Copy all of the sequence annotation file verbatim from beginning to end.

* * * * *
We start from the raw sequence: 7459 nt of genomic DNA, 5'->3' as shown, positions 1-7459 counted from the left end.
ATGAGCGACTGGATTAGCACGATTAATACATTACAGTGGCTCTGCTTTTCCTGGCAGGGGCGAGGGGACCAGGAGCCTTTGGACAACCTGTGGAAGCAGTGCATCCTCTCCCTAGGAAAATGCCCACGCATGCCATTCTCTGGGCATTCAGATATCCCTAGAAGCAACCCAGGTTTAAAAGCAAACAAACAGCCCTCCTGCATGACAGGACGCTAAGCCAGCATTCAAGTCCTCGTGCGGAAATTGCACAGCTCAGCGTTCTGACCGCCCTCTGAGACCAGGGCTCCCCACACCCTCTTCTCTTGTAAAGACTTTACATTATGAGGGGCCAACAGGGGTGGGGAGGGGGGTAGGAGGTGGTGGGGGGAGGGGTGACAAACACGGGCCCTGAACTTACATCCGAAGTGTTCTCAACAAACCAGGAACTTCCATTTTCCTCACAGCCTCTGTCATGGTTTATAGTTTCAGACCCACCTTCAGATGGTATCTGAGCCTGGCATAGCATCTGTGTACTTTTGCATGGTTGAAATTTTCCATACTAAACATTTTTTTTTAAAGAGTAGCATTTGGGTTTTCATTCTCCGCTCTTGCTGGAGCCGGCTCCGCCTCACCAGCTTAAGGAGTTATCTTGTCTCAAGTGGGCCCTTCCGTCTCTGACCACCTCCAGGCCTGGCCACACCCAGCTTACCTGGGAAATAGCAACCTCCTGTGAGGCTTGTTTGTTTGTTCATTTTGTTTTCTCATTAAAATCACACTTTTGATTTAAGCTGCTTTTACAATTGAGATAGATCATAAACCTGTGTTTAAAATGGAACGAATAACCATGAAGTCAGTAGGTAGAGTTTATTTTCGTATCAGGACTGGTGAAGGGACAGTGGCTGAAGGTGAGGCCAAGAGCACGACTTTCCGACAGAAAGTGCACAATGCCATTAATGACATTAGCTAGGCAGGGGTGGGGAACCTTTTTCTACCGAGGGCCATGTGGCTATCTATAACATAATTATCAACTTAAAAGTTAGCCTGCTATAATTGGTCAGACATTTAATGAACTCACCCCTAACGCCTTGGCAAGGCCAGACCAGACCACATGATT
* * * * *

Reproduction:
We start from the raw sequence: 7459 nt of genomic DNA, 5'->3' as shown, positions 1-7459 counted from the left end.
ATGAGCGACTGGATTAGCACGATTAATACATTACAGTGGCTCTGCTTTTCCTGGCAGGGGCGAGGGGACCAGGAGCCTTTGGACAACCTGTGGAAGCAGTGCATCCTCTCCCTAGGAAAATGCCCACGCATGCCATTCTCTGGGCATTCAGATATCCCTAGAAGCAACCCAGGTTTAAAAGCAAACAAACAGCCCTCCTGCATGACAGGACGCTAAGCCAGCATTCAAGTCCTCGTGCGGAAATTGCACAGCTCAGCGTTCTGACCGCCCTCTGAGACCAGGGCTCCCCACACCCTCTTCTCTTGTAAAGACTTTACATTATGAGGGGCCAACAGGGGTGGGGAGGGGGGTAGGAGGTGGTGGGGGGAGGGGTGACAAACACGGGCCCTGAACTTACATCCGAAGTGTTCTCAACAAACCAGGAACTTCCATTTTCCTCACAGCCTCTGTCATGGTTTATAGTTTCAGACCCACCTTCAGATGGTATCTGAGCCTGGCATAGCATCTGTGTACTTTTGCATGGTTGAAATTTTCCATACTAAACATTTTTTTTTAAAGAGTAGCATTTGGGTTTTCATTCTCCGCTCTTGCTGGAGCCGGCTCCGCCTCACCAGCTTAAGGAGTTATCTTGTCTCAAGTGGGCCCTTCCGTCTCTGACCACCTCCAGGCCTGGCCACACCCAGCTTACCTGGGAAATAGCAACCTCCTGTGAGGCTTGTTTGTTTGTTCATTTTGTTTTCTCATTAAAATCACACTTTTGATTTAAGCTGCTTTTACAATTGAGATAGATCATAAACCTGTGTTTAAAATGGAACGAATAACCATGAAGTCAGTAGGTAGAGTTTATTTTCGTATCAGGACTGGTGAAGGGACAGTGGCTGAAGGTGAGGCCAAGAGCACGACTTTCCGACAGAAAGTGCACAATGCCATTAATGACATTAGCTAGGCAGGGGTGGGGAACCTTTTTCTACCGAGGGCCATGTGGCTATCTATAACATAATTATCAACTTAAAAGTTAGCCTGCTATAATTGGTCAGACATTTAATGAACTCACCCCTAACGCCTTGGCAAGGCCAGACCAGACCACATGATT